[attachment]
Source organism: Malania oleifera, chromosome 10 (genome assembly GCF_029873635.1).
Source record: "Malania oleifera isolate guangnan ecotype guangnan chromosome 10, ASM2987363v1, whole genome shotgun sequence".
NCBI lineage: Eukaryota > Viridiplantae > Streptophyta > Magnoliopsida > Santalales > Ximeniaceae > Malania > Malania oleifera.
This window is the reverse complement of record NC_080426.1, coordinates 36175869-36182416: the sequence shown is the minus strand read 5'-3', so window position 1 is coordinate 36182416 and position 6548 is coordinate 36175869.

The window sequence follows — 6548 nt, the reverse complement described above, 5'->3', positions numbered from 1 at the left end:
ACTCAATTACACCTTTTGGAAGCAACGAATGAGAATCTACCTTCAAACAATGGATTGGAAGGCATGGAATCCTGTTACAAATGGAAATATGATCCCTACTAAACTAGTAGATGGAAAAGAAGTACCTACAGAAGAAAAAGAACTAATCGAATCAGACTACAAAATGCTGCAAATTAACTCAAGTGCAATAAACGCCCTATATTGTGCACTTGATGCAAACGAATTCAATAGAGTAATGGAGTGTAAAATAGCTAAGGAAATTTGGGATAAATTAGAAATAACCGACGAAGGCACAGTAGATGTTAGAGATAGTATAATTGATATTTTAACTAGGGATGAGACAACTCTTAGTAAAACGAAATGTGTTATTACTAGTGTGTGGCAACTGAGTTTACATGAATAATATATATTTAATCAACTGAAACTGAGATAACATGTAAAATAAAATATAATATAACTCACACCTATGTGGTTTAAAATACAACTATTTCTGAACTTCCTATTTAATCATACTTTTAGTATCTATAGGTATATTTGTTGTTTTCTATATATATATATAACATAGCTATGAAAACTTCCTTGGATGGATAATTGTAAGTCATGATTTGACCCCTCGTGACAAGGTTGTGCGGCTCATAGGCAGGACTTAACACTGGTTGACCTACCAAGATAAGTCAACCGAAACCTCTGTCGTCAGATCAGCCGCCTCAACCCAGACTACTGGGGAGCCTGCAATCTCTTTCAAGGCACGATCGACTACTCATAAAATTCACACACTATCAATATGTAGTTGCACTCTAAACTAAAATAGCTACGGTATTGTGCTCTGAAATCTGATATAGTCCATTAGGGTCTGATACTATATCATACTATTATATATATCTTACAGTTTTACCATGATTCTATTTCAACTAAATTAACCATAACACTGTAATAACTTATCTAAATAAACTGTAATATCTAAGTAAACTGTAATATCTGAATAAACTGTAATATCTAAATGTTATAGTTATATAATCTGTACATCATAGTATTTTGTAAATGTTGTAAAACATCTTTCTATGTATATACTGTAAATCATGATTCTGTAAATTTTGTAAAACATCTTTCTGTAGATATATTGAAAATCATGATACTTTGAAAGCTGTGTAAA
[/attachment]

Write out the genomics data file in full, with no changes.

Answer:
Source organism: Malania oleifera, chromosome 10 (genome assembly GCF_029873635.1).
Source record: "Malania oleifera isolate guangnan ecotype guangnan chromosome 10, ASM2987363v1, whole genome shotgun sequence".
NCBI lineage: Eukaryota > Viridiplantae > Streptophyta > Magnoliopsida > Santalales > Ximeniaceae > Malania > Malania oleifera.
This window is the reverse complement of record NC_080426.1, coordinates 36175869-36182416: the sequence shown is the minus strand read 5'-3', so window position 1 is coordinate 36182416 and position 6548 is coordinate 36175869.

The window sequence follows — 6548 nt, the reverse complement described above, 5'->3', positions numbered from 1 at the left end:
ACTCAATTACACCTTTTGGAAGCAACGAATGAGAATCTACCTTCAAACAATGGATTGGAAGGCATGGAATCCTGTTACAAATGGAAATATGATCCCTACTAAACTAGTAGATGGAAAAGAAGTACCTACAGAAGAAAAAGAACTAATCGAATCAGACTACAAAATGCTGCAAATTAACTCAAGTGCAATAAACGCCCTATATTGTGCACTTGATGCAAACGAATTCAATAGAGTAATGGAGTGTAAAATAGCTAAGGAAATTTGGGATAAATTAGAAATAACCGACGAAGGCACAGTAGATGTTAGAGATAGTATAATTGATATTTTAACTAGGGATGAGACAACTCTTAGTAAAACGAAATGTGTTATTACTAGTGTGTGGCAACTGAGTTTACATGAATAATATATATTTAATCAACTGAAACTGAGATAACATGTAAAATAAAATATAATATAACTCACACCTATGTGGTTTAAAATACAACTATTTCTGAACTTCCTATTTAATCATACTTTTAGTATCTATAGGTATATTTGTTGTTTTCTATATATATATATAACATAGCTATGAAAACTTCCTTGGATGGATAATTGTAAGTCATGATTTGACCCCTCGTGACAAGGTTGTGCGGCTCATAGGCAGGACTTAACACTGGTTGACCTACCAAGATAAGTCAACCGAAACCTCTGTCGTCAGATCAGCCGCCTCAACCCAGACTACTGGGGAGCCTGCAATCTCTTTCAAGGCACGATCGACTACTCATAAAATTCACACACTATCAATATGTAGTTGCACTCTAAACTAAAATAGCTACGGTATTGTGCTCTGAAATCTGATATAGTCCATTAGGGTCTGATACTATATCATACTATTATATATATCTTACAGTTTTACCATGATTCTATTTCAACTAAATTAACCATAACACTGTAATAACTTATCTAAATAAACTGTAATATCTAAGTAAACTGTAATATCTGAATAAACTGTAATATCTAAATGTTATAGTTATATAATCTGTACATCATAGTATTTTGTAAATGTTGTAAAACATCTTTCTATGTATATACTGTAAATCATGATTCTGTAAATTTTGTAAAACATCTTTCTGTAGATATATTGAAAATCATGATACTTTGAAAGCTGTGTAAA